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Dividend investors at a crossroads

Market swing, tax changes may give reason to pause, not panic.

Scott Wallace - staff

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When red ink splashes across your stock portfolio's statements, as it might be doing now, you could consider fleeing to stocks of companies that pay dividends. At least this way, you'd pocket some reward as stock prices swoon.

Or, maybe you shouldn't act too fast: Amid a changing market cycle and with possibly higher tax rates ahead, questions are arising about the allure of dividends.

Certainly, the long-term performance of dividend-paying stocks have been eye-catching: Over the 36 years ended Jan. 31, 2008, firms in the S&P 500 stock index that initiated or raised their dividend posted a 10.5 percent compound annual return. Over that same period, companies in an equal-weighted S&P 500 index had an 8.1 percent return and nondividend payers in this index produced a paltry 2 percent showing, according to Ned Davis Research.

"Stocks of dividend-paying companies … tend to be a port in the storm," says Ed Clissold, senior global analyst at Ned Davis Research in Venice, Fla. "When capital appreciation is weak or negative, investors still get the advantage of total return boosted by dividends."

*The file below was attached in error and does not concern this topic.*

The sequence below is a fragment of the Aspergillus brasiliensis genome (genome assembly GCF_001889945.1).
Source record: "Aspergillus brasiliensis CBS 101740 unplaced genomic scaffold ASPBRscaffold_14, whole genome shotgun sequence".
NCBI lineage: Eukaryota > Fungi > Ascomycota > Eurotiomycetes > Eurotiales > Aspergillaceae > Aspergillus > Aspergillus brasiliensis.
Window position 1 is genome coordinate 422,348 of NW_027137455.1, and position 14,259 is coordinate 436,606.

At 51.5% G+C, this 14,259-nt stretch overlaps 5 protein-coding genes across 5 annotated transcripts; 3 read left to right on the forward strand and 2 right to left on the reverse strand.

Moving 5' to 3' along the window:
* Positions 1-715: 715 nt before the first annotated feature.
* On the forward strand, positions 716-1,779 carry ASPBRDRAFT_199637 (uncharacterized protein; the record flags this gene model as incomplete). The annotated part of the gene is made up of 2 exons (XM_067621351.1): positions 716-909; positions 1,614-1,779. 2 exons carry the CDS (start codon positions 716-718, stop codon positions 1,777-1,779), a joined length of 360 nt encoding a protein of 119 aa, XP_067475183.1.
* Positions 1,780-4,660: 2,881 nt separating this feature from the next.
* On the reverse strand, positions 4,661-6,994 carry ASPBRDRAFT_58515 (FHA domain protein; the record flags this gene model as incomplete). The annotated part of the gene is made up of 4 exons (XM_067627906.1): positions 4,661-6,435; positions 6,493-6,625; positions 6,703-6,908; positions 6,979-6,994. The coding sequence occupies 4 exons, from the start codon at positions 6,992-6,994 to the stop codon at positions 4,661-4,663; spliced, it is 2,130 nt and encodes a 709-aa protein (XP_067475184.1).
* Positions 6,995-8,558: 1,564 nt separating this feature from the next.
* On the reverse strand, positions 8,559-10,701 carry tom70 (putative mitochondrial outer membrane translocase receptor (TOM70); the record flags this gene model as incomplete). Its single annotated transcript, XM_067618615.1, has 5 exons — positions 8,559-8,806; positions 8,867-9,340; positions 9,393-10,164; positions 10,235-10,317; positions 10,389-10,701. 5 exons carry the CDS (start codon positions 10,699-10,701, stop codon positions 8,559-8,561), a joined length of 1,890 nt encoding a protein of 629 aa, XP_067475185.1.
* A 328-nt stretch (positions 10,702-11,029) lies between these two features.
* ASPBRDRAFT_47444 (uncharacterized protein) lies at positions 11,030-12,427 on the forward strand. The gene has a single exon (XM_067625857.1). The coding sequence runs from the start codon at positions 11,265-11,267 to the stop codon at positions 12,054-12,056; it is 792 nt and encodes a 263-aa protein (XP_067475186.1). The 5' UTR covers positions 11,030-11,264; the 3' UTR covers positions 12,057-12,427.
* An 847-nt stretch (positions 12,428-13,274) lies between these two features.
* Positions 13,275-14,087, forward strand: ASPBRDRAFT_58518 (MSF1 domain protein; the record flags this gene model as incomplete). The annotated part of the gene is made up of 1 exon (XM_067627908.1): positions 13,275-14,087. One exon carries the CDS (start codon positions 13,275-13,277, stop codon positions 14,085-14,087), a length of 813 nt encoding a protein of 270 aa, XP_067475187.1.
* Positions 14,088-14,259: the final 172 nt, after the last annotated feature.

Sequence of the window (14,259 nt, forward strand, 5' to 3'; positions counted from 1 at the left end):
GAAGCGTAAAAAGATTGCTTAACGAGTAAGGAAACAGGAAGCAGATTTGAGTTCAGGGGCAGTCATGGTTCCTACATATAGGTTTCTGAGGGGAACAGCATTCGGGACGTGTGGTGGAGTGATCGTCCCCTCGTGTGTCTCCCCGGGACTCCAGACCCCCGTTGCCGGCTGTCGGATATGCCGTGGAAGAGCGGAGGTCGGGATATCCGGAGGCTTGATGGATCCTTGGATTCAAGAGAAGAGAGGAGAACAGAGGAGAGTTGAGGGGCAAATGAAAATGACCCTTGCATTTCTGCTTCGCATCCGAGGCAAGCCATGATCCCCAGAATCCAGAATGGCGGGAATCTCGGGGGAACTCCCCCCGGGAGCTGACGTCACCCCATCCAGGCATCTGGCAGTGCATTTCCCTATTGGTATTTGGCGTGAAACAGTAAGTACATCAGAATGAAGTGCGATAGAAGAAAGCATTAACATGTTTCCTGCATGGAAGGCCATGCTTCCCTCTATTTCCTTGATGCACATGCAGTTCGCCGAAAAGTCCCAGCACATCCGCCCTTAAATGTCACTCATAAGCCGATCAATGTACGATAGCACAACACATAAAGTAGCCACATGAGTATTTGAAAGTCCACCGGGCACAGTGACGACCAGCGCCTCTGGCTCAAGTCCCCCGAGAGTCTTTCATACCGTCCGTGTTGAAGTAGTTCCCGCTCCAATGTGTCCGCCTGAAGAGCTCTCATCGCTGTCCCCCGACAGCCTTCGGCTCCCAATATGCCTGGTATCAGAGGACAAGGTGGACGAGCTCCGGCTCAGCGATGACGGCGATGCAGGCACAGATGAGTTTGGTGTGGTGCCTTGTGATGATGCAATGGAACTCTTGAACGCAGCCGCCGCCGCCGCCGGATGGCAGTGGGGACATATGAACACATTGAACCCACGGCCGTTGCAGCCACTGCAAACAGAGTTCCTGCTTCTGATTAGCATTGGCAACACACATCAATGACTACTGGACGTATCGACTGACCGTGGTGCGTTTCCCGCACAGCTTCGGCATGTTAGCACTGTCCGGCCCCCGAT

And when investors take dividend payouts, they can get a useful income stream – money to pay bills or even to buy stock in another company.

As baby boomers age, many experts see more of them gravitating to dividend payers for retirement income. In order for retirees to make their assets last through their lifetimes, they "should only tap 4 to 5 percent of their investable assets per year" for living expenses, notes Greg Donaldson, whose firm, Donaldson Capital Management in Evansville, Ind., specializes in managing portfolios of stocks of dividend-paying firms. "If people invest in common stocks that yield 4 percent to 5 percent, they may never have to dig into their principal."


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